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Sunday, May 27, 2018
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Neighbors: Work on Grady Ave. a necessary inconvenience

DREW PARK - Business owners and residents say they are in the middle of a construction mess on Grady Avenue. Some go so far as to call it a “nightmare.”
They hope by the end of the year they will see a repaved, landscaped roadway that is less prone to flooding. Then they can put behind them the dust, water shut-offs, power outages and traffic headaches.
The city awarded a $4.7 million contract to upgrade two-lane Grady Avenue from Dr. Martin Luther King Jr. Boulevard to Crest Avenue. The work includes new storm-water, water and sewer lines. At project’s end, Grady will have sidewalks, landscaping and new pavement.
“We’re overcoming our obstacles. It’s been a bear,” said Dustin Fowden, store manager at Peninsula Lumber Co., 4812 N. Grady Ave. “It’s just growing pains. If this takes care of the flooding ultimately it’s going to be really good.”
On Wednesday the lumber company, along with other businesses and an apartment complex on Grady, had their water shut off for three to four hours. On other days there have been unexpected power outages.
The focus of work now is on Grady around Osborne Avenue and South Street, with only local traffic allowed to use the road. But at times heavy machinery blocks the road. One day Peninsula Lumber customers were confronted with a blocked driveway and had to navigate around to the company’s delivery entrance.
Sarai O’Quinn, who lives in the apartments, said once water was turned back on Wednesday, residents were told to boil it for the remainder of the day. “It’s kind of a hassle,” she said.
But she and apartment resident Sherry O’Quinn said flooding at the apartments -- especially in the parking lot -- has been a long-time problem. “They’ve been nice and helpful,” said Sherry O’Quinn about construction workers. “They’re doing a good job.”
Improvements to Grady, and also to Lois Avenue, were among priorities when a community-based plan was crafted about two years ago to guide Drew Park’s redevelopment.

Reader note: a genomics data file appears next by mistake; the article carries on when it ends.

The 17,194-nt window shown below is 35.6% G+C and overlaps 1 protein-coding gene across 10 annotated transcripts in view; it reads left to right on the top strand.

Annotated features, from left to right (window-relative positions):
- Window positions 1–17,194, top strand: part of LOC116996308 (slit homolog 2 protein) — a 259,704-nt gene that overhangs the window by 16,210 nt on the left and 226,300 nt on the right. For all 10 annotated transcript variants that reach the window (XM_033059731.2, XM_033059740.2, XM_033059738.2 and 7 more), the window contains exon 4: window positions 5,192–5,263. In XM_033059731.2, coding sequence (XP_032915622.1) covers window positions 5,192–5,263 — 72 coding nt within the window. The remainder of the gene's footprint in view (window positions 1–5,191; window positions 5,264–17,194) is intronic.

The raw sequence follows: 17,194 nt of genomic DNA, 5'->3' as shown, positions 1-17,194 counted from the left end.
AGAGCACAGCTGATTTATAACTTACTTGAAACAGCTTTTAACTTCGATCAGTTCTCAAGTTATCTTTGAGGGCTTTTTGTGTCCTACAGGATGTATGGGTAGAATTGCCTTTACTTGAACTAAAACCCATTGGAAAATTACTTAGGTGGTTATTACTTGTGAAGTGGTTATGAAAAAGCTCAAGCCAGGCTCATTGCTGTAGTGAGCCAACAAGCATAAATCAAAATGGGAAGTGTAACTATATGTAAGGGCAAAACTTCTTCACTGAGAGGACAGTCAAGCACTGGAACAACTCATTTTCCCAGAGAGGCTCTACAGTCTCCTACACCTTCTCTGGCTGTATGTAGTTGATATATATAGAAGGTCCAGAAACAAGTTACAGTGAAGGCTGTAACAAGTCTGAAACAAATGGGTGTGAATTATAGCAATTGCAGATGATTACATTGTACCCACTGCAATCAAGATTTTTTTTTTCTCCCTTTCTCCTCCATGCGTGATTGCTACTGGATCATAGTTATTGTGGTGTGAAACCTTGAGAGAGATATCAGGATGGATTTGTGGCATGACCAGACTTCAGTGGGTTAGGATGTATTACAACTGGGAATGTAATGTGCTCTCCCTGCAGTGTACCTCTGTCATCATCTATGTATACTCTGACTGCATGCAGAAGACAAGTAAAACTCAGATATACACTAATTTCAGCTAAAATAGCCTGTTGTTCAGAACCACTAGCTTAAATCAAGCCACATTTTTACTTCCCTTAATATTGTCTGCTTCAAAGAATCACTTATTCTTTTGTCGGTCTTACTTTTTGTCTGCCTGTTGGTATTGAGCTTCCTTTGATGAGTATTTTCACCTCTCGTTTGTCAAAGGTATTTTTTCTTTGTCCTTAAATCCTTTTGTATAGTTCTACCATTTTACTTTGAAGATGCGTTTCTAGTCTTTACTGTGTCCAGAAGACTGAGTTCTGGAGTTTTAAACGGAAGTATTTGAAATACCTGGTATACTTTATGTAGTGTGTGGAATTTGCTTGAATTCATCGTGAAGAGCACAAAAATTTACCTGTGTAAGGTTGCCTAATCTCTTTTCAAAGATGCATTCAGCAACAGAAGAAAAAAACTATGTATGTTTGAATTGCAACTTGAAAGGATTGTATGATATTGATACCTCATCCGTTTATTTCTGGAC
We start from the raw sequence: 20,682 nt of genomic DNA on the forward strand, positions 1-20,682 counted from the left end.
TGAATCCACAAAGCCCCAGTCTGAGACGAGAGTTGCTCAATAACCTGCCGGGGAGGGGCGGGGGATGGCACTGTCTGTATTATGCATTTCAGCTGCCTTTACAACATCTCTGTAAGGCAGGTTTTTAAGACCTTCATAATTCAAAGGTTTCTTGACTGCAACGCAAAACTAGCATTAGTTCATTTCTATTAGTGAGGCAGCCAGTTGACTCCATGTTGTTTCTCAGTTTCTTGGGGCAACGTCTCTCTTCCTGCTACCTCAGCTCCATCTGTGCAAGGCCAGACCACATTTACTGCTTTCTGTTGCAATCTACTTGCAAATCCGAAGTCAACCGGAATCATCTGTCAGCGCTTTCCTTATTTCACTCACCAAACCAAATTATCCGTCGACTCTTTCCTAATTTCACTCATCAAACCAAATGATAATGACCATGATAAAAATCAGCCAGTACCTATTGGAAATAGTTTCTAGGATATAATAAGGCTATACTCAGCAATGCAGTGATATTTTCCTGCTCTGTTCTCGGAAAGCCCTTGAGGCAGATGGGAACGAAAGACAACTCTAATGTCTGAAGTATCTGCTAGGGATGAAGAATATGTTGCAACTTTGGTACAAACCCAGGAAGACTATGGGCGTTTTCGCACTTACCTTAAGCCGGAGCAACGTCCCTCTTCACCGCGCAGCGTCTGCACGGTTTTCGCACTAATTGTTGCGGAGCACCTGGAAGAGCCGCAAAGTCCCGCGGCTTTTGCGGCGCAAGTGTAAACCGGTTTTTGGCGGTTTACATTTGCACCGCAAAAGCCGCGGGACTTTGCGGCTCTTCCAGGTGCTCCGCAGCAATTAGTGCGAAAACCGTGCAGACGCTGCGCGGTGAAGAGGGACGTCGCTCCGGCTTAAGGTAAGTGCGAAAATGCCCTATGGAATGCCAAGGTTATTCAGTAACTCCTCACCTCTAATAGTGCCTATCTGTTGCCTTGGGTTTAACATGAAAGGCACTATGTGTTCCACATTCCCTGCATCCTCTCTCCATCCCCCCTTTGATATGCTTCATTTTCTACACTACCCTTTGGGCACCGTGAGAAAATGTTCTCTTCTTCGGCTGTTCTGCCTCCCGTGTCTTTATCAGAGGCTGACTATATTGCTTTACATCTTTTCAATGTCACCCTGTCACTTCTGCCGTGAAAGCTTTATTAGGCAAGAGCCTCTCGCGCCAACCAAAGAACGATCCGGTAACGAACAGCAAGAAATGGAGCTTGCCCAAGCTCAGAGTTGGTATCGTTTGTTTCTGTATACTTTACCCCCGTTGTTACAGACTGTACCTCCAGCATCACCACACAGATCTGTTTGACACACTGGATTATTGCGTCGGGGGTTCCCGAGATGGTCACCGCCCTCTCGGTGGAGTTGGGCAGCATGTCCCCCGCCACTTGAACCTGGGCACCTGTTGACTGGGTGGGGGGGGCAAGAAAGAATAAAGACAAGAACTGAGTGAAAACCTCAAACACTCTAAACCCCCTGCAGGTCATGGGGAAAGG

Money for the Grady project is from city coffers and the Southwest Florida Water Management District. About $525,000 for the streetscape portion of the project will come from local property tax revenues collected within the Drew Park special tax district bordered generally by Dale Mabry Highway, Tampa Bay Boulevard, Dr. Martin Luther King Jr. Boulevard and Hillsborough Avenue.
A portion of property taxes from the district must be re-invested in community projects, generally for infrastructure such as roads and sidewalks.
Work on Grady is slated for completion in December. City officials expect to award a contract soon for work on Lois which should begin later this year. Cost estimates are just under $16 million.
The primary goal for Grady is to relieve flooding but also to beautify it with landscaping, said Jeanette Fenton, the city’s Drew Park and West Tampa redevelopment manager.
The work on Lois, which is four lanes, also will address flooding but the overall beautification will be more noticeable and dramatic than Grady’s, Fenton said. “We’re hoping it will attract investment.”
City officials and the contractors, Woodruff & Sons, have worked with business owners and residents to address complaints. “They’ve been incredibly patient,” said Fenton.
The inconveniences have been hard to deal with, said Jorge Morejon, owner of Hiline Imports. Some customers have stayed away rather than navigate the detours to reach his office and showroom of used imported cars.
Cars are washed every two days now instead of every six or seven. “There’s an inch of dust out there,” Morejon said. But he said he can’t complain.
“There’s no magical way of getting it done,” he said. “You know it’s something you go through to get the benefits at the end. We hope it was worth it.”

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